The proposition here, is that this court exercise revisional jurisdiction, if the record is good material for the same. It would however in prospect appear to me, that, a decision E by any court subordinate, to the High Court may be susceptible to revision, either under the provisions of 43(2) of the Act 1984, or under the Provisions of Section 79 of the Civil Procedure Code 1966. That is the High Court may under Section 79 of the Civil Procedure Code 1966, straight call for the record, for revision, or act in revision F after the Resident Magistrate-in-charge has under the provisions of Section 44(2) of the Act 1984, forwarded the record, and the attendant report on the same to the High Court.
I am however verily anxious, to see how these provisions differ if at all, and which section is my vehicle of transport in this case. The revision section 79 of the Civil G Procedure Code 1966 provides:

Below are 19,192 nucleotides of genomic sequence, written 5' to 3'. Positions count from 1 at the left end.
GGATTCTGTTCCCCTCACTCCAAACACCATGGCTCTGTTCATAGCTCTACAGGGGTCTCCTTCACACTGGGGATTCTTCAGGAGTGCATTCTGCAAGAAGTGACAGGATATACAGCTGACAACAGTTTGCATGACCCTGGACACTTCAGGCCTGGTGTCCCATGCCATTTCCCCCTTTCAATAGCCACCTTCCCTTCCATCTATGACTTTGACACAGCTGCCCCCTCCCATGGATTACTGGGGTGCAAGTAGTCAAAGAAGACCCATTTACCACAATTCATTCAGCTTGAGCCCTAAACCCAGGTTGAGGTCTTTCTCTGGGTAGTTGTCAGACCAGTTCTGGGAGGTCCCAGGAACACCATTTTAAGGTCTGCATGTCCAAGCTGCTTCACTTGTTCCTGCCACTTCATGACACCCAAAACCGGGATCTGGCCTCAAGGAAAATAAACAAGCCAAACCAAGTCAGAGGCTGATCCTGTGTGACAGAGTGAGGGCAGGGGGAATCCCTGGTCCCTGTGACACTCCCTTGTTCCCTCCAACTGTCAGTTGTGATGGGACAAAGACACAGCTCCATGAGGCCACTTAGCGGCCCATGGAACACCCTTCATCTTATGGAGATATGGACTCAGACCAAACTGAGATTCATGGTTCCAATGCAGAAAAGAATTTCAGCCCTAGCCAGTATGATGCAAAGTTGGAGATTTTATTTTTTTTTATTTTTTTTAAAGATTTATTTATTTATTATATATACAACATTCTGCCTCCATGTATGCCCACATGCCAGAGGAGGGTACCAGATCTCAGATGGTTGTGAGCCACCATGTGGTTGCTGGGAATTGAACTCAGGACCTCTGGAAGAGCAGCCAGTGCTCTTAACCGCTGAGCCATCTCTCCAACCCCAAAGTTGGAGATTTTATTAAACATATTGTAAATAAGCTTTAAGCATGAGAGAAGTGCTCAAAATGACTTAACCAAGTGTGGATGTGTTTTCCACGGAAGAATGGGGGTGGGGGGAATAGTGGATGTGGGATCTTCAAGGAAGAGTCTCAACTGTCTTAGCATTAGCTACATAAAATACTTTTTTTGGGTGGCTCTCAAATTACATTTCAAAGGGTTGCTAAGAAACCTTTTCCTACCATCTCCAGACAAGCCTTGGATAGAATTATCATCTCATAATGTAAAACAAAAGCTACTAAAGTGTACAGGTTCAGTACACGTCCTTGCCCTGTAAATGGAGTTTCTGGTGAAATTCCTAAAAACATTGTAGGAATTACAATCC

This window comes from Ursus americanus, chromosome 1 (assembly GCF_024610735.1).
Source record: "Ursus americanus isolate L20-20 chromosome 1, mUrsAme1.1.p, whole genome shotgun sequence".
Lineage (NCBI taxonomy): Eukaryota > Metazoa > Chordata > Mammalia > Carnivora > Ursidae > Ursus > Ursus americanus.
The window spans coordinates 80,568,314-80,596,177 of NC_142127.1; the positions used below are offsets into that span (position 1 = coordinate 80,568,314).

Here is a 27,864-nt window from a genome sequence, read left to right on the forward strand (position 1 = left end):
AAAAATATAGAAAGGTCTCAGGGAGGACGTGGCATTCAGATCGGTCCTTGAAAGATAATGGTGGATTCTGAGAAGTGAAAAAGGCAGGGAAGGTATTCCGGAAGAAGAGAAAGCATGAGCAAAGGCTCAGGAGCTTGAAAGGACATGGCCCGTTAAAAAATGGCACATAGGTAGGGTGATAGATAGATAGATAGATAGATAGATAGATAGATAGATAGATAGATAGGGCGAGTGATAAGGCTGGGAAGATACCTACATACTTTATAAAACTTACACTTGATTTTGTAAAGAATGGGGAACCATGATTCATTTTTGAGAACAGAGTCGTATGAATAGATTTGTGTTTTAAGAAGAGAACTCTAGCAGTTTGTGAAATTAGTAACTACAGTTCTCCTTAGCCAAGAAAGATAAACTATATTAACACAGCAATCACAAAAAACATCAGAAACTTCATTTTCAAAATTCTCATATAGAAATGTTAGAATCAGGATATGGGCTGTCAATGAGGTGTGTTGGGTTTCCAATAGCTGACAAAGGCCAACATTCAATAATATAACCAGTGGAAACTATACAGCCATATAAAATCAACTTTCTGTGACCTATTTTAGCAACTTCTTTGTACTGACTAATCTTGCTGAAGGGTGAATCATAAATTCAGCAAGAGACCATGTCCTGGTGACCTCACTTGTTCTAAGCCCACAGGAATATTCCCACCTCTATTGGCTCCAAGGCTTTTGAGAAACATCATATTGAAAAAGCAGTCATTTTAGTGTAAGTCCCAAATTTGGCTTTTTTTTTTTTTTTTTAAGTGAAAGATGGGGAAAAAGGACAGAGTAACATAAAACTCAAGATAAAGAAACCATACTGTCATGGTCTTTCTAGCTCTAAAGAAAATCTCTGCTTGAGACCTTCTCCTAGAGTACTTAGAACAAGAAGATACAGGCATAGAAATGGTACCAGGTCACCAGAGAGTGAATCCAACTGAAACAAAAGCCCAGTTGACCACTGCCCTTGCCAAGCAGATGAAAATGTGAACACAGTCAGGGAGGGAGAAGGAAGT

79 (1) the High Court may call for the record, of any case which has been decided by any court subordinate to the High Court, and in which no appeal lies thereto, and if such H subordinate court appears:
(a) to have exercised a jurisdiction not vested in it by law, or I
(b) to have failed to exercise a jurisdiction so vested or A
(c) To have acted in the exercise of its jurisdiction illegally, or with material irregularity, the High Court may make such order in the case as it thinks fit.
(2) Nothing in this section shall be construed as limiting the High Court's powers to B exercise revisional jurisdiction under the Magistrates Courts Act (1963) now (1984).
It does from the above seem to me, that, first, the power for revision under section 79 of C the Civil Procedure Code 1966, is discretionary, second, it is applicable in the case in which no appeal lies, and this where, the subordinate court appears.
(1) To have exercised jurisdiction not versed in it by law, or
(2) To have failed to exercise a Jurisdiction versed in it by law or D